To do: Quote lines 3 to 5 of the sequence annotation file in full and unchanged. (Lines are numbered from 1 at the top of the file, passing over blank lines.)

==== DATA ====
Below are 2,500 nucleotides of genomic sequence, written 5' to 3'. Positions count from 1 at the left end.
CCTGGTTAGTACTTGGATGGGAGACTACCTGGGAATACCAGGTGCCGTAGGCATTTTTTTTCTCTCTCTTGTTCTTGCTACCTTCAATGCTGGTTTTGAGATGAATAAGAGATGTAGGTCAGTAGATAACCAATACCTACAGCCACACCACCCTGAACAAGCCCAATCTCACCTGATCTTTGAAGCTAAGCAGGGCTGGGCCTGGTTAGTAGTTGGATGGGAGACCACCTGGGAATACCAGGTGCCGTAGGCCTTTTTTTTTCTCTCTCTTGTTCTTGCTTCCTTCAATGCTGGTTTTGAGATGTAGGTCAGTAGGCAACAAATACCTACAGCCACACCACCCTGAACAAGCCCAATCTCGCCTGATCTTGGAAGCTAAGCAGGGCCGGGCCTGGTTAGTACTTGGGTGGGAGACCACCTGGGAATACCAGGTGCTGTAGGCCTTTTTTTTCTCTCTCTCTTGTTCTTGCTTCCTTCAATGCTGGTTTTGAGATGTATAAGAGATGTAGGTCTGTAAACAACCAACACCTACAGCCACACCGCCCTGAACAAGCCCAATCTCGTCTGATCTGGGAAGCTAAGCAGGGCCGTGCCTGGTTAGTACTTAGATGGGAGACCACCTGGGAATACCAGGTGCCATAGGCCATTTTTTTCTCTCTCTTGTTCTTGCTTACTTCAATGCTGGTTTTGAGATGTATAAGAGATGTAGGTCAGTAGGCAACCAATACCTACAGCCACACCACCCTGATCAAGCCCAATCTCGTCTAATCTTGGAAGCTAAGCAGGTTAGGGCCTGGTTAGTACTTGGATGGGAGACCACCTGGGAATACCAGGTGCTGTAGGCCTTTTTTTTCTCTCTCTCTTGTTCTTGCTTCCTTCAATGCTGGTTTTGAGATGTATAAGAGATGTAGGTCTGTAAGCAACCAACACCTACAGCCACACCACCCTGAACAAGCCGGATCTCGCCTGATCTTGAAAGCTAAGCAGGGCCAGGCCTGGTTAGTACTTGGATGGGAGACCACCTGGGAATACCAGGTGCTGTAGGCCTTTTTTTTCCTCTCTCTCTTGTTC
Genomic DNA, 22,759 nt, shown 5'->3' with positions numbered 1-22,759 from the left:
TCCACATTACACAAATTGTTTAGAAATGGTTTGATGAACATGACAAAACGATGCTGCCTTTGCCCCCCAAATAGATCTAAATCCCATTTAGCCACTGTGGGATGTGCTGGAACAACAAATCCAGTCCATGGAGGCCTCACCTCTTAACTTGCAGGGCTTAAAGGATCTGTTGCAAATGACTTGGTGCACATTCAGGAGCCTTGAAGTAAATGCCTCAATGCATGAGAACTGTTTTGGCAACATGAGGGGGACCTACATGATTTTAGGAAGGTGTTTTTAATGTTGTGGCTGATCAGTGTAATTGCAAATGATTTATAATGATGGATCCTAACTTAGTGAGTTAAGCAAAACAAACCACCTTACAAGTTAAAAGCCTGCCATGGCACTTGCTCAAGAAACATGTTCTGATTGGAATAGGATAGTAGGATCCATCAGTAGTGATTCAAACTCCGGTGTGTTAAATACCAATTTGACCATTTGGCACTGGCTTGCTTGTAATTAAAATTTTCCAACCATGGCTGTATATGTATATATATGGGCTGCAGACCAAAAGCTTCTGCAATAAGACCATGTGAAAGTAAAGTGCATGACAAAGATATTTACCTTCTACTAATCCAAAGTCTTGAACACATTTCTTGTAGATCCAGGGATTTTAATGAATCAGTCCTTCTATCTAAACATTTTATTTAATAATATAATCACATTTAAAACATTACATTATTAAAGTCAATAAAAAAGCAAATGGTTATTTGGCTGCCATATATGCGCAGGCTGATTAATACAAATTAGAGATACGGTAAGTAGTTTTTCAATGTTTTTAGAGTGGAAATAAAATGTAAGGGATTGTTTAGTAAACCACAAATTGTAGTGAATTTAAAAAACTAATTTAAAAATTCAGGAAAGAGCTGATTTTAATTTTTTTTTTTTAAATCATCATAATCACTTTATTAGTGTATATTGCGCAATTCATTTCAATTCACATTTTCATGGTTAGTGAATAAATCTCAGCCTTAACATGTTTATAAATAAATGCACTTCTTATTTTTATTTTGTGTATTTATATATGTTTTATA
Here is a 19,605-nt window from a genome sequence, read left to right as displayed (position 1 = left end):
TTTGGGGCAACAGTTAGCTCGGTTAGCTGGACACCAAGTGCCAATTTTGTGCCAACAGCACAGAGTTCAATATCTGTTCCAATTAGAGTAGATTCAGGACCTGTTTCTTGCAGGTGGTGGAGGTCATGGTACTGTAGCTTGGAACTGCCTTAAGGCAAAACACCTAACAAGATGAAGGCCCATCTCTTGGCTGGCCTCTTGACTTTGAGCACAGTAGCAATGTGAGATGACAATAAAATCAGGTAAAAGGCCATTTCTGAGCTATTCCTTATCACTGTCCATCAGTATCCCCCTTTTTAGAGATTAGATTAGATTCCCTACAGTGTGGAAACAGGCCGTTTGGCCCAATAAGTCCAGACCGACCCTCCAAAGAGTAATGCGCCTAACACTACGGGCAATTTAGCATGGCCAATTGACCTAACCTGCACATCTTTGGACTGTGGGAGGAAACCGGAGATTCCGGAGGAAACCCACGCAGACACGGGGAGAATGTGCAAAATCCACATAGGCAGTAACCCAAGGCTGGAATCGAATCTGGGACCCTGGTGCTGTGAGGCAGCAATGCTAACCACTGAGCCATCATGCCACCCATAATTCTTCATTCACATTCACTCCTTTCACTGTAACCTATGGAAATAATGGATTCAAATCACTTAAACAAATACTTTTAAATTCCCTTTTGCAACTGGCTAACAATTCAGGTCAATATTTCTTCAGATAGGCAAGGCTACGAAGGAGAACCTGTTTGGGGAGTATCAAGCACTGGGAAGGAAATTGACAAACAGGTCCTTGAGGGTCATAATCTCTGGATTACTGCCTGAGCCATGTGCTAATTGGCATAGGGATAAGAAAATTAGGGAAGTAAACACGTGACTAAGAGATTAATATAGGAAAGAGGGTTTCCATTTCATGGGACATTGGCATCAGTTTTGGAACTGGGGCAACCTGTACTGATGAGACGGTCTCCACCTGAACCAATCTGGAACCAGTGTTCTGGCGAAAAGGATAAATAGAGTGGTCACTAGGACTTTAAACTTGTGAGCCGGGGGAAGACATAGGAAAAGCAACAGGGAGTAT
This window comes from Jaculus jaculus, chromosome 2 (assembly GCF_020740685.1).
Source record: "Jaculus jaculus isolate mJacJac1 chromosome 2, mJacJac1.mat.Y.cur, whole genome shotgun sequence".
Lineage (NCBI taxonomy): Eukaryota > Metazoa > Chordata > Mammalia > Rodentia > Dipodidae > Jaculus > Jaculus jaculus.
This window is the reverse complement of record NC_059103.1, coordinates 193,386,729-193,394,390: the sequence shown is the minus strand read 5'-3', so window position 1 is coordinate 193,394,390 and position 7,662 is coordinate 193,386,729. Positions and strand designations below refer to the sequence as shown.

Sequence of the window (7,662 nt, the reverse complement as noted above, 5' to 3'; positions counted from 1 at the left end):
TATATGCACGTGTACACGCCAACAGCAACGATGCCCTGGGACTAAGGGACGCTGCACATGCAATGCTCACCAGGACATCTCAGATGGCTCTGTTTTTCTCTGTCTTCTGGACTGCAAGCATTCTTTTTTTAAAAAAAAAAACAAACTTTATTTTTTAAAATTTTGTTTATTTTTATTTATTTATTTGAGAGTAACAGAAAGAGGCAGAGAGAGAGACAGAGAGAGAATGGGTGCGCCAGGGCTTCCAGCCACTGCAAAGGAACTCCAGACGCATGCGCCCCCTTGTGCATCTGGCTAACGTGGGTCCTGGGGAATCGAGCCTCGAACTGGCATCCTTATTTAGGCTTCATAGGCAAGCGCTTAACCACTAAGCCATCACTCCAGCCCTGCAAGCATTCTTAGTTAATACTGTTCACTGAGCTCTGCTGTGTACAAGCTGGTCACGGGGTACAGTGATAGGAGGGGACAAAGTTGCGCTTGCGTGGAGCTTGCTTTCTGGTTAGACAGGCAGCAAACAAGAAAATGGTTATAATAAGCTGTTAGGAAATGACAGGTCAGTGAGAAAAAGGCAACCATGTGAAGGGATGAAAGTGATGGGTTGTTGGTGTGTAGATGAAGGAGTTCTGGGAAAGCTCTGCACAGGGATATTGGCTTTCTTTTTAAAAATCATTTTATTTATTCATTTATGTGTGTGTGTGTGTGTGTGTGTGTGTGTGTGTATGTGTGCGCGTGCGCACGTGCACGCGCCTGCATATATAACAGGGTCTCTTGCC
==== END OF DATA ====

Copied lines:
Genomic DNA, 22,759 nt, shown 5'->3' with positions numbered 1-22,759 from the left:
TCCACATTACACAAATTGTTTAGAAATGGTTTGATGAACATGACAAAACGATGCTGCCTTTGCCCCCCAAATAGATCTAAATCCCATTTAGCCACTGTGGGATGTGCTGGAACAACAAATCCAGTCCATGGAGGCCTCACCTCTTAACTTGCAGGGCTTAAAGGATCTGTTGCAAATGACTTGGTGCACATTCAGGAGCCTTGAAGTAAATGCCTCAATGCATGAGAACTGTTTTGGCAACATGAGGGGGACCTACATGATTTTAGGAAGGTGTTTTTAATGTTGTGGCTGATCAGTGTAATTGCAAATGATTTATAATGATGGATCCTAACTTAGTGAGTTAAGCAAAACAAACCACCTTACAAGTTAAAAGCCTGCCATGGCACTTGCTCAAGAAACATGTTCTGATTGGAATAGGATAGTAGGATCCATCAGTAGTGATTCAAACTCCGGTGTGTTAAATACCAATTTGACCATTTGGCACTGGCTTGCTTGTAATTAAAATTTTCCAACCATGGCTGTATATGTATATATATGGGCTGCAGACCAAAAGCTTCTGCAATAAGACCATGTGAAAGTAAAGTGCATGACAAAGATATTTACCTTCTACTAATCCAAAGTCTTGAACACATTTCTTGTAGATCCAGGGATTTTAATGAATCAGTCCTTCTATCTAAACATTTTATTTAATAATATAATCACATTTAAAACATTACATTATTAAAGTCAATAAAAAAGCAAATGGTTATTTGGCTGCCATATATGCGCAGGCTGATTAATACAAATTAGAGATACGGTAAGTAGTTTTTCAATGTTTTTAGAGTGGAAATAAAATGTAAGGGATTGTTTAGTAAACCACAAATTGTAGTGAATTTAAAAAACTAATTTAAAAATTCAGGAAAGAGCTGATTTTAATTTTTTTTTTTTAAATCATCATAATCACTTTATTAGTGTATATTGCGCAATTCATTTCAATTCACATTTTCATGGTTAGTGAATAAATCTCAGCCTTAACATGTTTATAAATAAATGCACTTCTTATTTTTATTTTGTGTATTTATATATGTTTTATA
Here is a 19,605-nt window from a genome sequence, read left to right as displayed (position 1 = left end):